Pooch

Poetrybay's Flash Boulevard 2018
“How much do you want for this dog of yours?” The stunner who was sitting on the park bench across from me asked. She’d gotten up and walked over, scratched Pooch behind the ear and, hands on her hips, staring right at me, outright asked.
“What in the world makes you think the dog’s for sale?” I asked her back.
“You’ve been staring at me for the past fifteen minutes like I was a piece of meat hanging in a butcher shop window. If you have the right to think I’m that available than I have the same right to think that about your dog.” She sat down close to me and Pooch got up and walked over and dropped his head in her lap. The stuff dogs can get away with, I thought.
“Do you really want a dog?”
“Do you just like staring or do you really want me?” she asked.
“People watching is something that most people do. There’s nothing wrong with that.”
“You weren’t people watching—you were only looking at me and I’d call that staring, not people watching. Were you fantasizing?”
“Fantasizing?”
“Yes fantasizing. Were you fantasizing about the two of us?”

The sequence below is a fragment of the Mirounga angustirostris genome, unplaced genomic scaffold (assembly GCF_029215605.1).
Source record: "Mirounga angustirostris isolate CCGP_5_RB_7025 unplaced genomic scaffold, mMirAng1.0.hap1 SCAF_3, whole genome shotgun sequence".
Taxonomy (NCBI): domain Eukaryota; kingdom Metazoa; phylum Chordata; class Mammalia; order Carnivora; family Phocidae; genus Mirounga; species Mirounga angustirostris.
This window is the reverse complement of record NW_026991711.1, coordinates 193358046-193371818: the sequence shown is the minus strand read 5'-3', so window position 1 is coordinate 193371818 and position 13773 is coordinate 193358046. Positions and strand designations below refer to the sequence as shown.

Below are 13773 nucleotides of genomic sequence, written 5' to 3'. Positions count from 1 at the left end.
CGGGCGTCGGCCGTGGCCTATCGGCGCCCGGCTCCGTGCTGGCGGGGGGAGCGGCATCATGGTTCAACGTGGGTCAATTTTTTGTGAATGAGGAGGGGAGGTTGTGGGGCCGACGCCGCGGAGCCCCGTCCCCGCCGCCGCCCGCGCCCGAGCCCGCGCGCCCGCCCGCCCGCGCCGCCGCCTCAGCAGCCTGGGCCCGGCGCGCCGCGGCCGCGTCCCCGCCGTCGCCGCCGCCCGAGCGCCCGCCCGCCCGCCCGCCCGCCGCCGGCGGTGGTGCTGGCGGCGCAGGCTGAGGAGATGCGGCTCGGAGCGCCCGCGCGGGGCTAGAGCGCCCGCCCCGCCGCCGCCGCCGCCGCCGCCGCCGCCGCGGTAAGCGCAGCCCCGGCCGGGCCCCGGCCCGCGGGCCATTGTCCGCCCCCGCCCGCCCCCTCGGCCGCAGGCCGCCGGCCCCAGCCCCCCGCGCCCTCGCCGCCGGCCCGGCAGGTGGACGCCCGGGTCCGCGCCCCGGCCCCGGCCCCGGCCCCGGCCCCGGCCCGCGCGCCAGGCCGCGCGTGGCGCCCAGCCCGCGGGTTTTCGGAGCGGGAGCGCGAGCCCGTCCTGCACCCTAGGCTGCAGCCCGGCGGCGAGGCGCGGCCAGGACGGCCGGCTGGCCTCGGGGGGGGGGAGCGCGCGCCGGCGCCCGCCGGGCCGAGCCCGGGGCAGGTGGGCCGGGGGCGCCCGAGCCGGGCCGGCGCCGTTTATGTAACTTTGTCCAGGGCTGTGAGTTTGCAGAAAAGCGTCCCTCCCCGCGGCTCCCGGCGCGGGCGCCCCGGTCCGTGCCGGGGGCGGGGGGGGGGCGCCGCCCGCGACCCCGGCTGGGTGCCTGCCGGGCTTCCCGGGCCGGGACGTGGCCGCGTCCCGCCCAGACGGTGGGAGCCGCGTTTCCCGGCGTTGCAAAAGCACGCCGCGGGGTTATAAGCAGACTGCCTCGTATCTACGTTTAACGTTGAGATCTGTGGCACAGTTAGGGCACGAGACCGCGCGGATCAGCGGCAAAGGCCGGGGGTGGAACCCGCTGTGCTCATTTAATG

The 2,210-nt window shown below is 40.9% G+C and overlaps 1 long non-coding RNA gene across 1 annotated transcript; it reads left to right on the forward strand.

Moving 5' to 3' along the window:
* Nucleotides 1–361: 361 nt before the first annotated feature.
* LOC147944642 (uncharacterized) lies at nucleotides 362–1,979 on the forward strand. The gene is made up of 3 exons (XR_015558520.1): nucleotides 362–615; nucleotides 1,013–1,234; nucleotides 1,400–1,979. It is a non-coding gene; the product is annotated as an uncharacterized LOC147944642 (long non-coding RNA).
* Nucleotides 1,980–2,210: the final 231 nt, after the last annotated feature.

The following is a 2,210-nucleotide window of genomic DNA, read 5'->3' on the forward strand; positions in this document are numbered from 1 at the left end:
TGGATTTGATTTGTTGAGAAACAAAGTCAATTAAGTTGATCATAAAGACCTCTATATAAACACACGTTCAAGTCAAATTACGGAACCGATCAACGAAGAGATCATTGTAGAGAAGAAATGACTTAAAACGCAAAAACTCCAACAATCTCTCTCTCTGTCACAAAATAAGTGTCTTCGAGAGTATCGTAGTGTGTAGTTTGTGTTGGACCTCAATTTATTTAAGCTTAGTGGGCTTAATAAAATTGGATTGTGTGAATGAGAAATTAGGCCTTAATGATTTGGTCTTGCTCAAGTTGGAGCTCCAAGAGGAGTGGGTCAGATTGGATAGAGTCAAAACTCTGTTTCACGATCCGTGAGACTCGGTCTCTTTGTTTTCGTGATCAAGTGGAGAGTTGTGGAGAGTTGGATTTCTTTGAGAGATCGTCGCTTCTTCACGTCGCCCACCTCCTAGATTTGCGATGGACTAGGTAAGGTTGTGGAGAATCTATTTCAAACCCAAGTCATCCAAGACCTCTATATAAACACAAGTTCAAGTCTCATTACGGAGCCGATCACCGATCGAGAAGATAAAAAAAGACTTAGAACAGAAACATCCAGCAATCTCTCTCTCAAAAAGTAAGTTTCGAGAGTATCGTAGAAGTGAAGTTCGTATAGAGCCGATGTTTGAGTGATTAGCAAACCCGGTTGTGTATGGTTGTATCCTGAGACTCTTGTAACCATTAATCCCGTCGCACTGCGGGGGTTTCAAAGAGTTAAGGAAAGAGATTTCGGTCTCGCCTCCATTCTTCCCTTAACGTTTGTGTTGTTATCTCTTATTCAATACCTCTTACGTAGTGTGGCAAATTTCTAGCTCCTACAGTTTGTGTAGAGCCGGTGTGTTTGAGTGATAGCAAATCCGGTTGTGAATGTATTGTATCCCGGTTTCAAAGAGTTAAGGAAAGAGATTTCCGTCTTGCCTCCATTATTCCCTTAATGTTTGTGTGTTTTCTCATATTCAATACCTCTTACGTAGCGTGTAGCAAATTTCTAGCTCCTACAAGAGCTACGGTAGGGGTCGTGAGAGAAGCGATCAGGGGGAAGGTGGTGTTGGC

“You certainly say what’s on your mind, don’t you?”
“I think I was saying what’s on your mind.”
“There’s nothing wrong with looking at a beautiful woman and if I offended you I apologize.”
“No apology needed, but you didn’t answer my question.”
“About fantasizing?” I asked.
“Yes. About fantasizing.” She said.
“Perhaps,” I said. “And by the way, you look familiar. Do I know you?”
“Is that the best line you have?” she asked.
“At this moment, but I’m serious. What’s your name?”
Just then another beautiful woman walked over to their bench. “Thanks for watching my dog, Mister. I appreciate it. I see you met my sister. C’mon, Sis, we gotta run or we’ll be late.”
Sis reached into her purse and handed me a card. She stood and took Pooches leash and the three of them walked off into the mid-day. I watched for a while and then remembered the card. It read, “Call Us.” I turned it over. VPM. Very Personal Massages—so good you can’t even fantasize about them—and a phone number.
I ran my finger across the embossed card and leaned back on the park bench and closed my eyes thinking about what just took place. I awoke to the sound of children playing.
I looked for the card but it was gone. I must have dropped it while I dozed off and even though I searched for the next fifteen minutes, walking around the bench in ever wider circles I never found the card and never saw the beautiful sisters or their dog on my subsequent visits to the park in the next couple of weeks.
Three weeks later my wife found the card when she was going through my pockets before her dry cleaning run. Since I couldn’t explain how I got it I just had to put up with her snide comments and coldness for a while. She walked to our home office and she shredded the card while I watched and fantasized about hiring an nimble-fingered Iranian child rug maker to put it back together for me.

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